By Topic

Apparent depths of B and Ge deltas in Si as measured by secondary ion mass spectrometry

Sign In

Cookies must be enabled to login.After enabling cookies , please use refresh or reload or ctrl+f5 on the browser for the login options.

Formats Non-Member Member
$31 $31
Learn how you can qualify for the best price for this item!
Become an IEEE Member or Subscribe to
IEEE Xplore for exclusive pricing!
close button

puzzle piece

IEEE membership options for an individual and IEEE Xplore subscriptions for an organization offer the most affordable access to essential journal articles, conference papers, standards, eBooks, and eLearning courses.

Learn more about:

IEEE membership

IEEE Xplore subscriptions

4 Author(s)
Jiang, Z.-X. ; Delft Institute of MicroElectronics and Submicron Technology (DIMES), Delft University of Technology, P.O. Box 5046, 2600 GA Delft, The NetherlandsInstitute of MicroElectronics, 11 Science Park Road, Singapore 117685 ; Alkemade, P.F.A. ; Tung, C.H. ; Wang, J.L.F.

Your organization might have access to this article on the publisher's site. To check, click on this link:http://dx.doi.org/+10.1116/1.591263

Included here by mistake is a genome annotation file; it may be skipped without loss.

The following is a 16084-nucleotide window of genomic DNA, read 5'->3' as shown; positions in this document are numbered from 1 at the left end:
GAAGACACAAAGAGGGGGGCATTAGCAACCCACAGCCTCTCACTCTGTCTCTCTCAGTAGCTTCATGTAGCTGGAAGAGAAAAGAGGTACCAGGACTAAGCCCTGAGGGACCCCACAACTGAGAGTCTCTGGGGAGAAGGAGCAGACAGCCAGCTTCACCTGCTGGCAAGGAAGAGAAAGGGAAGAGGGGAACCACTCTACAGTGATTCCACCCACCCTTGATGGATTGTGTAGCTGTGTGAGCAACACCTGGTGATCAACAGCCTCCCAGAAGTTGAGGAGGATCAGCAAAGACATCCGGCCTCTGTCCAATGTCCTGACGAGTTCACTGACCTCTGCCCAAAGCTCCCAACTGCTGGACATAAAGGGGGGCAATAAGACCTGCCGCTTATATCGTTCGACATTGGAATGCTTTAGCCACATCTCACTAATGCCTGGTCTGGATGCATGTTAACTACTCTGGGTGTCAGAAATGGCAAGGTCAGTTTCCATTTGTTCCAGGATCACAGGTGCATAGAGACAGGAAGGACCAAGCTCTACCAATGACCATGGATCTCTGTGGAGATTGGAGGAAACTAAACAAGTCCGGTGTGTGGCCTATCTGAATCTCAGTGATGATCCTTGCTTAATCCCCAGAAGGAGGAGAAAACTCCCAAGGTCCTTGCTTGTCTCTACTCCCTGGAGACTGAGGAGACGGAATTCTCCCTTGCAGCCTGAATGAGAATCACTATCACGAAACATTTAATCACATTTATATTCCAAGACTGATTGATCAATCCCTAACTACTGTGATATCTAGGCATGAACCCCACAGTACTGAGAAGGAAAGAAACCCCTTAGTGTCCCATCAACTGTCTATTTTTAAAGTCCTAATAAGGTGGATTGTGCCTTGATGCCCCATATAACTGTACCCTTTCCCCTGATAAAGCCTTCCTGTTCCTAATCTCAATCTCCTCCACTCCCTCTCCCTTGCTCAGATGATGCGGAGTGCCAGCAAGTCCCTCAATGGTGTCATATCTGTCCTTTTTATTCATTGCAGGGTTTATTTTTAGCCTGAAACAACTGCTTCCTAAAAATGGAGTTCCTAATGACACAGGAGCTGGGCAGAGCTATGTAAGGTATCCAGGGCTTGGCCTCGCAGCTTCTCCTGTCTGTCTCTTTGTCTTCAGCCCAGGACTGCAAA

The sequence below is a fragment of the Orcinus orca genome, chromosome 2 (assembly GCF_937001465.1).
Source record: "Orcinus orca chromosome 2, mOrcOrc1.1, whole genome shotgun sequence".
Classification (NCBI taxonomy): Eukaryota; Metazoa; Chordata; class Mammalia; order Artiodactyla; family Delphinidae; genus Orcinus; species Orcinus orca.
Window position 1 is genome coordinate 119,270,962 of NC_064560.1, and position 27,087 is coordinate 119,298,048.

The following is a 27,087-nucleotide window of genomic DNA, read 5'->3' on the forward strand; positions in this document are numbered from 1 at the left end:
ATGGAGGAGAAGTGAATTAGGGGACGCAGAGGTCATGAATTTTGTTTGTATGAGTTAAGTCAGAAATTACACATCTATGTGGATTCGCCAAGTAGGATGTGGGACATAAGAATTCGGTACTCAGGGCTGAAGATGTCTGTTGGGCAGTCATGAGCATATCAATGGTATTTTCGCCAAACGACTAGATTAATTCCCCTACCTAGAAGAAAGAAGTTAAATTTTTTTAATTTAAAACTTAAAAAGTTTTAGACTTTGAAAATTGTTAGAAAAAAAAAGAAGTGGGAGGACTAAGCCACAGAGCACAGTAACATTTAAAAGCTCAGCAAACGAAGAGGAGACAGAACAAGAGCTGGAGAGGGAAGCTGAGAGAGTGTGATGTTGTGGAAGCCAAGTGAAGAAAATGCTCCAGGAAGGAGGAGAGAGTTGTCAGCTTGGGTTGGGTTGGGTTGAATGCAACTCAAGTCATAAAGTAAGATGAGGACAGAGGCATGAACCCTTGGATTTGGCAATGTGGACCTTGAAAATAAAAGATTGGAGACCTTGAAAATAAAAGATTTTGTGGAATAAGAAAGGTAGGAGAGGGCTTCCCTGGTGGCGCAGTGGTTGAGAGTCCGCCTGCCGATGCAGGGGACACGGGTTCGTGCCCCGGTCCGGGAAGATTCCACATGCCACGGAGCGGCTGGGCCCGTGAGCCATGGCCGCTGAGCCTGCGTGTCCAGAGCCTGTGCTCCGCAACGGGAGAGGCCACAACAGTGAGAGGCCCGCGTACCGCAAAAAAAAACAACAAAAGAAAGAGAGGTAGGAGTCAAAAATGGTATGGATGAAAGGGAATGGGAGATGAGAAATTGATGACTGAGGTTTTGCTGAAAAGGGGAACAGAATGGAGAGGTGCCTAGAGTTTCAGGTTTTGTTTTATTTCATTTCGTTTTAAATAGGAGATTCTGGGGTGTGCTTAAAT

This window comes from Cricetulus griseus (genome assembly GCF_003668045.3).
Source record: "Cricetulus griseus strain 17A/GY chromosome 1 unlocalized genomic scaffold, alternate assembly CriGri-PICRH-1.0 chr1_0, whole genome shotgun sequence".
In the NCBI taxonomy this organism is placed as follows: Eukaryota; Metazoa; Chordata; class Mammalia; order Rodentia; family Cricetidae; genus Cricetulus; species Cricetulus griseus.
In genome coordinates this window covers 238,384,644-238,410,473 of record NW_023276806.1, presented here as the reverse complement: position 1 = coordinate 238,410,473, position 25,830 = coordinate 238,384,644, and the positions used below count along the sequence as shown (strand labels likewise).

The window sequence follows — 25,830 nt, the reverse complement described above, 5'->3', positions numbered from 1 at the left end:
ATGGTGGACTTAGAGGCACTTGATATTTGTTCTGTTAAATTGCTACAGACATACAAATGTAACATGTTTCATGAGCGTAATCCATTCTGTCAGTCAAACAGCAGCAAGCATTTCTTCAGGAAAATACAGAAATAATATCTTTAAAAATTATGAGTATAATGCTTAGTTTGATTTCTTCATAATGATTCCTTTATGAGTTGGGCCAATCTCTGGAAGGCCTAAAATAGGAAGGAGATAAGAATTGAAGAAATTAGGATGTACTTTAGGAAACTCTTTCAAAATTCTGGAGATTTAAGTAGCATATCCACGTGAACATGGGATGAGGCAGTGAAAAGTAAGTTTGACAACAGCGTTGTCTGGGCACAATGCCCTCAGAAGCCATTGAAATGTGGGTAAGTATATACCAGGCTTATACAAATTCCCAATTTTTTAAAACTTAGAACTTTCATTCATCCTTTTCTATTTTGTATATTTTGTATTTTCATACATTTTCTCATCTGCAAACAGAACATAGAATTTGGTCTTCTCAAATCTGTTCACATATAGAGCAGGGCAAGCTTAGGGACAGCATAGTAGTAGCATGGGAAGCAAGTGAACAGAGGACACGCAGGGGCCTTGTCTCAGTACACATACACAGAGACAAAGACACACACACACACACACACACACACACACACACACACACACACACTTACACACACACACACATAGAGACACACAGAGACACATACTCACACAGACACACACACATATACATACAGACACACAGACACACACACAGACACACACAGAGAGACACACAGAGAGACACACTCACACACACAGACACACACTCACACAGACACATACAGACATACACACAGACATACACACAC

The apparent depths of B and Ge deltas in Si were measured with secondary ion mass spectrometry using 1–4 keV O2+ beams at oblique incidence (40°–80° with respect to the surface normal). The real depths of the Ge deltas were obtained via calibration against transmission electron microscopy (TEM). The measured centroids of the Ge delta peaks were 0.5±0.4 nm shallower than the real (TEM) depths, independent of angle and energy. For B there was a clear angular dependency of the centroid position, but the energy dependency was virtually absent (viz., differential shift ≪0.2 nm/keV/ion). Repeated analyses during a 2.5 year period showed a reproducibility in Ge delta peak position of 0.04 nm. Surprisingly, the slow but continuous growth of the native surface oxide had no effect on the apparent Ge delta depths. The profile shift of B towards the surface was attributed to the high sputter rate during the surface transient and to B outdiffusion under oxygen bombardment. It was concluded that decreasing the beam energy did not reduce the B shift; the positive effect of a thinner surface transient layer was nullified by a larger (equilibrium) oxygen concentration. In contrast, indiffusion of Ge compensated at all energies and angles the (apparent) Ge shift due to the transient high sputter rate. © 2000 American Vacuum Society.

Published in:

Journal of Vacuum Science & Technology B: Microelectronics and Nanometer Structures  (Volume:18 ,  Issue: 2 )